Global protectionism appears to be here for the long game. While investors may not want to start playing defence just yet, it might be time to start practicing again.
In it’s mid-year outlook, the BlackRock Investment Institute noted risk reduction, including elevating the levels of cash in a portfolio, would be a prudent measure given the muted global outlook for trade. Geopolitical tensions are creating uncertainty at a macro level, with the trade tiffs between the U.S. and China one of the most notable headwinds to growth.
Trade flows, industrial production, business spending and business confidence are all feeling the impact of these skirmishes, says Kurt Reiman, BlackRock Inc.’s chief investment strategist for Canada. “Where this has shown up the most in terms of financial market activity is in the pricing for more aggressive central bank action in order to stem the weakness in some of the data.”
Indeed, investors should pay close attention to the dovish tone central banks have pivoted to in recent weeks, noted the outlook. While markets are watching for signs that the current cycle is ending, this tone could push it further yet, allowing investors a little more time before the expansion phase begins to grind down.
“Instead of seven months ago when central banks were talking about gradually putting the foot on the break, or at least taking it off the accelerator, now it’s a little bit the reverse,” says Reiman. “They’ve shown their willingness to try to step in and provide some support in terms of easier financial conditions and perhaps also better borrowing conditions.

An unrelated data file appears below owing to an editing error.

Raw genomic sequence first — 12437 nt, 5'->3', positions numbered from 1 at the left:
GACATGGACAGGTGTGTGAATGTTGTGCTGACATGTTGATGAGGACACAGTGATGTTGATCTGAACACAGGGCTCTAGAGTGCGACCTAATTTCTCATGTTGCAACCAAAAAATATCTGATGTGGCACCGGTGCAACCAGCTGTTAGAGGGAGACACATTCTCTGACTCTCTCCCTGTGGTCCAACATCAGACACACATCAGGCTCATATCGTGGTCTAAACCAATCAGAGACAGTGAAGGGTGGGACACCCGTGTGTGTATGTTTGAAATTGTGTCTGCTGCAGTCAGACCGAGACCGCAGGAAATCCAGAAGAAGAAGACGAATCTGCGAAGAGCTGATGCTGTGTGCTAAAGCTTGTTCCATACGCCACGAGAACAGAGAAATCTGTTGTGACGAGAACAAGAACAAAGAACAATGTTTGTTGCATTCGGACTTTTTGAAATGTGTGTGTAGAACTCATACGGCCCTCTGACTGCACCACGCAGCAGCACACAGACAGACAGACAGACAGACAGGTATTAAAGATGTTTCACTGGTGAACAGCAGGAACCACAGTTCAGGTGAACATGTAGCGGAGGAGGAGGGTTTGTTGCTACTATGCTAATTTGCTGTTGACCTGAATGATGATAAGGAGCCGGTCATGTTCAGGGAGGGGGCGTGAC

“This has shown up in the bond market, most importantly. We’ve had a really strong rally in bonds this year. The returns in fixed income could have been a halfway decent year for stocks. So it’s been quite positive.”
At the moment, BlackRock favours emerging market debt among fixed income assets.
Taking a wider lens, there may be room for the cycle to run, and institutional investors could use this opportunity to insulate against geopolitical tensions, the outlook said. Relative to recent years, markets have been experiencing far more volatility off the back of these constant tensions, notes Reiman. However, these tensions aren’t just creating the knee-jerk, but temporary, reaction they usually do within financial markets. What’s happening today is something quite different, changing geopolitics from one of several relevant market risks into a primary driver, he says.
“Historically, geopolitical risk doesn’t have a lasting effect on financial markets,” says Reiman. “When an event happens, there’s a downward move in riskier assets and an upward move in the price of safe havens. But then it fades, because it often doesn’t have an impact on the real economy. This is different. We’re seeing that the reversal of globalization and the impact it’s having on supply chain decisions and global value chains and companies’ ability to see their runway for growth is impairing business investment. It’s hitting trade flows. It’s having an impact on the real economy.”
Fortunately, monetary policy and in some cases, fiscal policy, is coming to the rescue, he adds. “So in effect, these efforts are trying to offset the negative effects of these geopolitical tensions. But as a result, it is having a more lasting effect on financial markets. And that’s why it matters more for us.”